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Review
Some 'mast' again

This Manoj Bajpai-Tabu starrer may not give you great tunes, but it shows Anu Malik in reasonable form

Ghaath
Sony Music
Rs 55


Anu Malik, who came up with creditable scores in Refugee and Josh, continues in reasonably good form in Ghaath. This four-hour saga stars Tabu, Manoj Bajpai and Om Puri.

Hum bhi samajh rahen hain opens with a key flute. Then the Indian drums, flute and melody take over.

Alka Yagnik and Hariharan sing on a predictable chorus and violin ensemble. The second interlude gives Hariharan an ad-lib opportunity: he just strings up some disjointed notes. Utterly cliched, on the whole.

Salim-Sulaiman's compositionTeri yeh jawani starts with a seductive bass guitar and heavy breathing. This is an "item number" for Raveena Tandon. The expectation perhaps is that she'll do another Tu cheez badi hai. Sapna Awasthi sings like Ila Arun, with a rough, come-on voice. The tune doesn't sound very new, and is set on a bhangra-pop beat. Interesting: a screech, some broken voices in the background and a whistle that comes on and off. Udit Narayan sings along in this version. Falguni Pathak sings the same song with Sapna Awasthi in yet another version.

Pankaj Udhas and Alka Yagnik sing Teri ashiqui meri zindagi, a love ballad. The alaps in the interludes, against a piano backdrop, form the best part of the song. No credits on the inlay card for the alap singers. The tabla and rhythm kit come late into the song. The tune is forgettable, and does not depart from the pop ghazal form, but full marks for the intense interludes.

Where else can pop, blues and rap come together but in an Indian film song? Where else can you find that particular pop grind and trumpets bluing the space? Jo dar gaya woh mar gaya repeats the Josh success of Apun bola. KK, Shaan, Anu Malik and Rahul sing this lively, chatty number, which talks about how only those who hold out survive. It's got more talking than singing, and you'll see Mumbai written all over it in its use of language.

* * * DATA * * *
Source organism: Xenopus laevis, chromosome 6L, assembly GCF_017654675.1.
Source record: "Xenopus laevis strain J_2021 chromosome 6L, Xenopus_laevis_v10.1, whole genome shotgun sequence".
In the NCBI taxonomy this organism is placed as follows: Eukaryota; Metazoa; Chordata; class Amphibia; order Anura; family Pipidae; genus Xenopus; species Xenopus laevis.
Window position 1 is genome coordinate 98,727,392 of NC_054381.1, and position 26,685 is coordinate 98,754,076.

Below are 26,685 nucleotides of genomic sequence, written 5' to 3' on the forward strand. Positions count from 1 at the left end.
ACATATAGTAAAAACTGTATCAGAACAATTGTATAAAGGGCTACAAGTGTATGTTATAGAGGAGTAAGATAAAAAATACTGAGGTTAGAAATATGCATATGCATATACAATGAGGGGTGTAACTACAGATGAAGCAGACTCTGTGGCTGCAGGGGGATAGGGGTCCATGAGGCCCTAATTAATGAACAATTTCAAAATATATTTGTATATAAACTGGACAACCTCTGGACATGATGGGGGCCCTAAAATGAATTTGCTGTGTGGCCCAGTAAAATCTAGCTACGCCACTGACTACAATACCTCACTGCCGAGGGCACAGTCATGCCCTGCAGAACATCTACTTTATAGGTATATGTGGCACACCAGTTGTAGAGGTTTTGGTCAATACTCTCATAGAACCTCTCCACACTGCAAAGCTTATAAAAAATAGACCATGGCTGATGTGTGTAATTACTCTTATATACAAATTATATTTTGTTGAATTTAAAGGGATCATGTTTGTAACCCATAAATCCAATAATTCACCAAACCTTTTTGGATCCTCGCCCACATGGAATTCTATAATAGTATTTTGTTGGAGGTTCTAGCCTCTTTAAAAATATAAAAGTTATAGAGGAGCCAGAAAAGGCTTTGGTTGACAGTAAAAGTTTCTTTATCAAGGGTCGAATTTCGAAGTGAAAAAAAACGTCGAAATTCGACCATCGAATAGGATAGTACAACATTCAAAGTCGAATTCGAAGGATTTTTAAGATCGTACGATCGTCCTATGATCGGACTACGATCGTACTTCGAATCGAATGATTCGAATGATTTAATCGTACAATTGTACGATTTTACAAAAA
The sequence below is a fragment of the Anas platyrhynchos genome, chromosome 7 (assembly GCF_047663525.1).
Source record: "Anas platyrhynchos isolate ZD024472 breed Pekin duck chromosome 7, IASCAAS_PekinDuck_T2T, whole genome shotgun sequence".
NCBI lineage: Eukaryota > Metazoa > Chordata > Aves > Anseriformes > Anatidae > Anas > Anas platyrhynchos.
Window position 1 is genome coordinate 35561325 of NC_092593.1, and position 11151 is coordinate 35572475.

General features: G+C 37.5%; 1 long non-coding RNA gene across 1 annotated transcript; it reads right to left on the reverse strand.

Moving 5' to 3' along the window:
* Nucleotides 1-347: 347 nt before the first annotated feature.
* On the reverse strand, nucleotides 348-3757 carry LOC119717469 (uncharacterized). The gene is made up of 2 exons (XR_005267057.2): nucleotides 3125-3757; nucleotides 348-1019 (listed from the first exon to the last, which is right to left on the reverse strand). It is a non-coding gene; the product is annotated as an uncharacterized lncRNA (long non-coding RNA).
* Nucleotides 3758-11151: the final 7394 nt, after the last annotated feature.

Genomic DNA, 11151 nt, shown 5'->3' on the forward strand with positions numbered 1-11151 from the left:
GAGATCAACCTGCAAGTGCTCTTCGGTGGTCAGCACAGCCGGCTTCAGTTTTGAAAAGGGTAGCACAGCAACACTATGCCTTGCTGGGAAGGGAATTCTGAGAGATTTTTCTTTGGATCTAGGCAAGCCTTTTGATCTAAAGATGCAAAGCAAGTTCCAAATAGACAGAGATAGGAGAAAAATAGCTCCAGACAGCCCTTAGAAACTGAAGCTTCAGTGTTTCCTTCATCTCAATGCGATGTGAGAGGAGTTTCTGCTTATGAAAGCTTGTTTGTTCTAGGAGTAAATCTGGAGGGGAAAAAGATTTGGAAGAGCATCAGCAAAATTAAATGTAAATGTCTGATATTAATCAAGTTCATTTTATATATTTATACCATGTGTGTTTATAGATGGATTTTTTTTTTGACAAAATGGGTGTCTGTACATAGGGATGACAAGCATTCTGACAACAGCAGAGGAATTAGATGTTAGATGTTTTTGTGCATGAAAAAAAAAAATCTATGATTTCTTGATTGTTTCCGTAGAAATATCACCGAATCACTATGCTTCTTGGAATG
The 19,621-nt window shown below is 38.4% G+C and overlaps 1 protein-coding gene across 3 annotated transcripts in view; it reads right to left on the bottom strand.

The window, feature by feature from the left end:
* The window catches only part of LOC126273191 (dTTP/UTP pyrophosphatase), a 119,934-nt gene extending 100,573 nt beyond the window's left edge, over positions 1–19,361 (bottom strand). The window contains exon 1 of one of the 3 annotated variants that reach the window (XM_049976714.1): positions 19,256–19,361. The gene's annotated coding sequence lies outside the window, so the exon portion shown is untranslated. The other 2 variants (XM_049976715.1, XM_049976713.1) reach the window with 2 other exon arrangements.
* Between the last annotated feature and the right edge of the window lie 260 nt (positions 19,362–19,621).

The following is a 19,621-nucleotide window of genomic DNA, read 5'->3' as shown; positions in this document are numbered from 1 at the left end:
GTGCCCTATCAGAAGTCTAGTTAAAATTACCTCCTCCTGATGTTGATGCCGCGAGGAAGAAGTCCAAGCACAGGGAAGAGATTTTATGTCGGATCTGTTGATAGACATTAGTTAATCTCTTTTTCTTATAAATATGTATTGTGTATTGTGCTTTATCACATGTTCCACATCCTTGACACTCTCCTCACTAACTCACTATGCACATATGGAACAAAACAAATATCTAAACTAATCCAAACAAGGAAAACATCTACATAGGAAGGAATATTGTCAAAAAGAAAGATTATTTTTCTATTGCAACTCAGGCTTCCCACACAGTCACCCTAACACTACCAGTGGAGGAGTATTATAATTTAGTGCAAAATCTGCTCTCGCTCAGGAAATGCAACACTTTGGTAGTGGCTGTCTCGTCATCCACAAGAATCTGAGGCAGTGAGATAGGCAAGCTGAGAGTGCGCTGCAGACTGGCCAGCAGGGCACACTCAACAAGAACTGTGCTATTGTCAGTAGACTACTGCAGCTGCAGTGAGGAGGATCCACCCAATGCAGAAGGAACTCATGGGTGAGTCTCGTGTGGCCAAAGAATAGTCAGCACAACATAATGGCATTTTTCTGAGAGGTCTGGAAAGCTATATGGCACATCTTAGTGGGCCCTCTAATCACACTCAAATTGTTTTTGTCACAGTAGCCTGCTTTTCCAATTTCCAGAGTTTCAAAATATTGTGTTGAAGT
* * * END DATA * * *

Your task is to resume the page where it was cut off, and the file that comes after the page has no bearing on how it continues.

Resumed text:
Kisi ne sach hi kaha hai by Shabbir Kumar takes you back to Laxmikant-Pyarelal of the '70s -- dafli, chorus and all. Reminds you of Mahendra Kapoor's patriotic declamations. Om Puri's stern voice and Manoj Bajpai's interpolations tell a story of hunger and poverty. Other voices on the track: Tabu and Karsan Sagariya.

The loud Jhumka chandida has Jaspinder Narula, Alka Yagnik, Sonu Nigam and Udit Narayan trying out Anu Malik's attempt at bhangra-dance. The breathless pace traverses disco, trance and bhangra idioms.

The colour of Ghaath is the film's theme track. Om Puri's baritone opens it. Karsan Sagaria and Sulaiman make up the singing voices. A heavy violin ensemble is supplemented by squiggly electronic sounds, Sulaiman's distant voice sings an alap. A male chorus, a pakhawaj and temple bells punctuate the theme. Can't say it's something that'll stick in the mind for ever, but again, it's nice to see Anu Malik experimenting with orchestral texture.

S Suchitra Lata


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